ShinglesShingles Signs and Symptoms

Let’s Talk About Shingles Signs and Symptoms

This condition features a painful skin rash that can result in serious complications. But what if you could spot the virus coming, before the first red bump even appeared?

    Our Pro PanelShingles Symptoms

    We went to some of the nation’s top experts on shingles to bring you the most up-to-date information possible:

    Daniel Allen, M.D.

    Daniel Allan, M.D.Section Head of Family Medicine

    Cleveland Clinic Avon Lake Family Health Center
    Avon Lake, OH
    Peter O’Neill, M.D.

    Peter O’Neill, M.D.Chief of Dermatology and Clinical Assistant Professor

    NYU Winthrop Hospital and NYU Long Island School of Medicine
    Mineola, NY
    William Schaffner, M.D.

    William Schaffner, M.D.Medical Director and Professor of Medicine

    National Foundation for Infectious Diseases and Vanderbilt University School of Medicine
    Nashville, TN

    Frequently Asked QuestionsShingles Symptoms

    What does the shingles rash look like?

    At first you might think you have poison ivy or provided dinner to a pack of ravenous mosquitoes. The difference is that these small, red bumps usually present in the shape of a thick stripe—like a shingle on a house—only on one side of the body, frequently the torso. After a few days, the bumps fill with fluid like blisters and begin to ooze or weep.

    Can young people get shingles?

    Yes, shingles can occur in childhood and in younger adults, but it’s uncommon. Usually when shingles occurs in an adult younger than 50, it’s because the person is immune-compromised. Pediatric shingles is rare, but more likely to occur in a child who had chickenpox before age 1, or if the child’s mother had chickenpox late in pregnancy.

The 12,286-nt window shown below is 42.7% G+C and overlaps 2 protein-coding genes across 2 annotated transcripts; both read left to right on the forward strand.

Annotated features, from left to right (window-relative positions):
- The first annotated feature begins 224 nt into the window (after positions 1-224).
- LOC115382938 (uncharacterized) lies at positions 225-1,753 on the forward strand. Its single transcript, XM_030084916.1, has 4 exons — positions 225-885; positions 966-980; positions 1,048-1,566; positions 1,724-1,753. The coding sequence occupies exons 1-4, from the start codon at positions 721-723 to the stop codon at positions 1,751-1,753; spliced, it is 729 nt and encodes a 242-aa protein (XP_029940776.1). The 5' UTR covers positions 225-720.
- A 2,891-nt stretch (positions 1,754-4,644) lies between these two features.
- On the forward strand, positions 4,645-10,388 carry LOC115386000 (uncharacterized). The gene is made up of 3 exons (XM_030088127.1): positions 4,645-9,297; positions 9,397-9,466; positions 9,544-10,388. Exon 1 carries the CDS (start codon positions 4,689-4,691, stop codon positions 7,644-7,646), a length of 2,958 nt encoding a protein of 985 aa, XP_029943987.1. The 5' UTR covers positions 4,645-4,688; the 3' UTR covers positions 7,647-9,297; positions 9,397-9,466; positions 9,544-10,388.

Is shingles contagious?

    Not in the usual ways. The virus isn’t airborne so you can’t get it just from being around someone. You’d have to actually touch the fluid in the blisters to contract the virus, but even then you’d get chickenpox. The first exposure always results in chickenpox, whereas the second activation always causes shingles. Add the fact in that most people today are already immune to chickenpox because they either had it themselves as a child or had the vaccine, and the chances of someone with shingles spreading the virus are very low.

    What’s the best way to prevent shingles?

    There’s a vaccine for that! Shingrix has been found to be more than 90% effective for people 50 and older. It requires two doses given between two and six months apart. Although it’s possible you might still get shingles after having the vaccine, the case will be much less severe. An earlier vaccine, Zostavax, is no longer widely available but may be an option for people allergic to Shingrix. Ask your doc for details.

    Stephanie Wood

    Stephanie Wood

    Stephanie Wood is a award-winning freelance writer and former magazine editor specializing in health, nutrition, wellness, and parenting.